2018: A busy year ahead for Dubai contractors


2018 will see the most number of construction contracts awarded related to Expo 2020, reckons JLL, a real estate consultancy.

The value of contracts directly related to Expo 2020 is $6.1 billion. “2018 will be a busy year for contractors who have bagged Expo contracts as they will be in delivery mode. They can tap new opportunities in the sectors of leisure, retail and hospitality. More than 25 million visitors are expected in Dubai during Expo 2020. Dubai has a shortage of rooms at the lower end of the market. This demand must be tapped,” suggests Alan Baker, head of project management, JLL Dubai.

The Expo forms a small part of a much bigger project, Dubai South, reckons JLL. It accounts for only 5 per cent of total land area in Dubai South.

“Infrastructure to support the Expo – such as extensions to Dubai World Central, Metro line and RTA road improvements – are proving to be catalysts for growth. Outlying residential locations – such as Dubailand – are gaining in popularity as a result of these infrastructure upgrades,” Baker adds.

However, some private sector developers are already scaling down projects to more realistic levels, exercising caution ahead of the legacy effect of Expo 2020.

China’s rising clout
Chinese contractors have a big presence among the top 5 contractors in the UAE. They also provide construction finance. The China State Construction and Engineering Corporation ranks as the second biggest contractor in the UAE with projects worth of almost $3 million and 16 ongoing developments.

There was a 49 per cent increase in Chinese visitors to Dubai in 2017, with the country ranking as the No 4 source market, estimates JLL.

“Chinese property buyers accounted for about 3 per cent of all sales in Dubai in 2017. They are taking a lot of construction projects and bringing in financing. They are also bringing in their own people for these projects. As those people tend to get familiar with Dubai, they will want to buy homes for themselves. This trend is bound to grow,” elaborates Craig Plumb, head of research at JLL Mena.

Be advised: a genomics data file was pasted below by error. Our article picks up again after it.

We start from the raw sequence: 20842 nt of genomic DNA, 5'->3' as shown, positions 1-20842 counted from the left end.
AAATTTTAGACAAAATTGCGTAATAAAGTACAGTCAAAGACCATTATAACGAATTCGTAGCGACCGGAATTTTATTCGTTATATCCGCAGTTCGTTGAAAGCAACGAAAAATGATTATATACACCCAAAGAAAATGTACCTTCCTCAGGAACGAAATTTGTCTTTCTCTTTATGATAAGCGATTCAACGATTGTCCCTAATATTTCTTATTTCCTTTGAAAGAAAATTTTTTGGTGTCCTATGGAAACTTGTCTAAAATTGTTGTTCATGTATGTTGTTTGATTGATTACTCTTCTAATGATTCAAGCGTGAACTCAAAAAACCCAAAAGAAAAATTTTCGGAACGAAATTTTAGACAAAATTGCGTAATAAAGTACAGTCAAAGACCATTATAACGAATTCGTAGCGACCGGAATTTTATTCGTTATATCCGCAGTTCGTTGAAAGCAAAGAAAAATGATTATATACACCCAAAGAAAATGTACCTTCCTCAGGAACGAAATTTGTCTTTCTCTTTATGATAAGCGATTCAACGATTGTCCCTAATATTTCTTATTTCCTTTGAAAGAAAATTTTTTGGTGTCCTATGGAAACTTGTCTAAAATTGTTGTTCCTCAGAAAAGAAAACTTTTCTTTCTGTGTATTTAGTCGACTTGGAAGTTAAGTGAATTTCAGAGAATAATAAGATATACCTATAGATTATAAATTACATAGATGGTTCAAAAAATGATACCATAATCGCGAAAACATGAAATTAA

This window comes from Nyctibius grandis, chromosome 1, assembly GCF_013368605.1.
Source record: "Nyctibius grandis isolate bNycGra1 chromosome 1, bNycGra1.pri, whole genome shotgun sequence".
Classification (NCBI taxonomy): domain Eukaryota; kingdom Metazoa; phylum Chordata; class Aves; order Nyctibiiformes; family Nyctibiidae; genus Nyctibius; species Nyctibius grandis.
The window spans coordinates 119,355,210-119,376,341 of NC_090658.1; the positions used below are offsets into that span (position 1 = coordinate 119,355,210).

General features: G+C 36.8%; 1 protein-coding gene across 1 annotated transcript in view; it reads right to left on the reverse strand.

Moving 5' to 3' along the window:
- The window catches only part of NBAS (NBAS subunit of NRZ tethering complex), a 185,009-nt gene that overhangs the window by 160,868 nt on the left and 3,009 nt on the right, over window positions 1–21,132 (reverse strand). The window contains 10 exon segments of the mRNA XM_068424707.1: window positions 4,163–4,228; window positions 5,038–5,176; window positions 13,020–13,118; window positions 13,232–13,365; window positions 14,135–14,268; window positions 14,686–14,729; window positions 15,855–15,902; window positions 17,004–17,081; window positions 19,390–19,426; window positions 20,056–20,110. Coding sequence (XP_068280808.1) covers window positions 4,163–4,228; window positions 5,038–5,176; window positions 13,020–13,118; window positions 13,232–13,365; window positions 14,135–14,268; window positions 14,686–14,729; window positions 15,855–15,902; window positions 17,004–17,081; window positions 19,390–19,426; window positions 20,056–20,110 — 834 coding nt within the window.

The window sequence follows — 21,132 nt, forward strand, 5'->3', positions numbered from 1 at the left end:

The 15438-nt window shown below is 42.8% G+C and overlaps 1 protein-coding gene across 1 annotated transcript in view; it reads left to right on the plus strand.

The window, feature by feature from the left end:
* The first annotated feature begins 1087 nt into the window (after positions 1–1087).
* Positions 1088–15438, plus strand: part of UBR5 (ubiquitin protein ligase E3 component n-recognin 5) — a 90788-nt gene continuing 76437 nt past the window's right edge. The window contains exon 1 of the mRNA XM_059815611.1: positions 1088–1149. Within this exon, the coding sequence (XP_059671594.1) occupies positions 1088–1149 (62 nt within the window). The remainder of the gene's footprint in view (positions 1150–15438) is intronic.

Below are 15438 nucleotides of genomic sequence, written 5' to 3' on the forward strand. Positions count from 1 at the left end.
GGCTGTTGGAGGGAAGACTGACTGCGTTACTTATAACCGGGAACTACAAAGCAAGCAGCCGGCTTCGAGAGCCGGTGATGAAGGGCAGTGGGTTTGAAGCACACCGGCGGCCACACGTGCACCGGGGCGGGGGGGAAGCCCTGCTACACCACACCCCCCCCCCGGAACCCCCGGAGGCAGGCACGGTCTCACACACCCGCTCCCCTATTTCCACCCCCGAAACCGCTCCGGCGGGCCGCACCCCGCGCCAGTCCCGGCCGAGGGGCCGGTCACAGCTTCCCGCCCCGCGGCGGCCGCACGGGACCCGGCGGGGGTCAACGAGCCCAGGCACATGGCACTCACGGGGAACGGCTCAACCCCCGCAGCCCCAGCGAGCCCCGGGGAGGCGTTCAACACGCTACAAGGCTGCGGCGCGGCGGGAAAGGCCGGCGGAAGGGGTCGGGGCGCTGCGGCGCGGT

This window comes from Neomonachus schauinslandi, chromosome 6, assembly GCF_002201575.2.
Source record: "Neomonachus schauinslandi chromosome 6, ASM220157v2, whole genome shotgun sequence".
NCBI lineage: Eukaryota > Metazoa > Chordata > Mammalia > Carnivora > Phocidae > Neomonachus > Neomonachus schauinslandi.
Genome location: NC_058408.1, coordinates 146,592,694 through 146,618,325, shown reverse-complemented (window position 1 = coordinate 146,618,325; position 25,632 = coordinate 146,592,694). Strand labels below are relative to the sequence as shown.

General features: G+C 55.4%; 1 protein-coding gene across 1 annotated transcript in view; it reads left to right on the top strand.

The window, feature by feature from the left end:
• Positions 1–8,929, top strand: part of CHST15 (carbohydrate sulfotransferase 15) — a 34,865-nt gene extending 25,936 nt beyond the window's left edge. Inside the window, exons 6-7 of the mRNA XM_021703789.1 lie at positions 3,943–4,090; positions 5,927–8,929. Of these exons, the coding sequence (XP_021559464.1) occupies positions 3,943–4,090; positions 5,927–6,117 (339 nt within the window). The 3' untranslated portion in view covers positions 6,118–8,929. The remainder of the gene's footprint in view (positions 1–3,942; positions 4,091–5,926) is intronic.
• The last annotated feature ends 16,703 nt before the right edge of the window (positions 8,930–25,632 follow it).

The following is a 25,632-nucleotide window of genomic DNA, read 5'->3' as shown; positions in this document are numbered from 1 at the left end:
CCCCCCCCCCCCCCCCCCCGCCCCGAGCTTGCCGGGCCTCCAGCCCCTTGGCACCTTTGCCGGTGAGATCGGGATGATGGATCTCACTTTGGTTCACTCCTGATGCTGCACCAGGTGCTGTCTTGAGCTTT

Market conditions
Residential rents in Dubai will see further softening this year as the market is close to bottoming out, says Plumb. Property buyers need to watch out for a potential oversupply as well as ‘overgenerous’ payment plans, he warns.

“The source of residential demand will be population growth and developers encouraging tenants to turn into property owners,” observes Plumb.
Abu Dhabi, meanwhile, typically lags Dubai by 12 to 18 months in its cycle. Rents there have more room to fall before bottoming out, the consultancy reckons.

VAT effect
The introduction of value-added tax (VAT) has not had a “market-moving” impact on the UAE property market. “It is more of a disruption than anything else. Since the market is soft, owners [commercial and retail] will have to absorb the increase in VAT costs and cannot pass it on to tenants,” Plumb adds.

VAT has no impact on UAE land values and residential rents, limited impact on construction costs, residential sales, commercial rents, commercial sales and the hotel sector and a significant impact on the retail sector.

“We saw a lot of activity in December because clients brought ahead a lot of transactions to avoid paying VAT. January has been relatively quiet. VAT has an impact on a company’s cash flow. You have to pay VAT before you can reclaim it. It remains to be seen how quickly merchants can reclaim VAT,” informs Plumb.

JLL estimates VAT to have a one-off inflationary impact of 2 per cent in the UAE in 2018.

“Developers can recover VAT costs incurred during construction on a quarterly basis. VAT incurred on operating expenses cannot be charged back to tenants during first three years after completion. Since bare land is VAT exempt, developers cannot recover VAT for legal fees, etc.,” clarifies Mireille Azzam, national director, JLL Mena.

Investment trends
UAE real estate is seeing increasing interest from institutional investors – asset managers, real estate investment trusts, pension funds and insurance companies.

“They are chasing yields in logistics, healthcare, education and staff accommodation. We expect to see much more transactions in that space. We expect little change in yields despite the three to four likely rate hikes in the US. This is because of the lack of quality assets in the UAE,” says
Gaurav Shivpuri, head of investment transactions, JLL Mena.

Middle East investors are also looking for alternative asset classes globally in the quest for yields (data centres, logistics, etc.). While the UK, US and the West have typically grabbed the lion’s share of funds invested outside the Middle East, the investor focus is now shifting to Africa, Latin America and Eastern Europe.

To ensure we at Forte Markets keep our finger on the pulse we’ve devised out VAT implementation course specifically for hotel and hospitality operations. Check out the workshop details here.

Read the full Khaleej Times article here.

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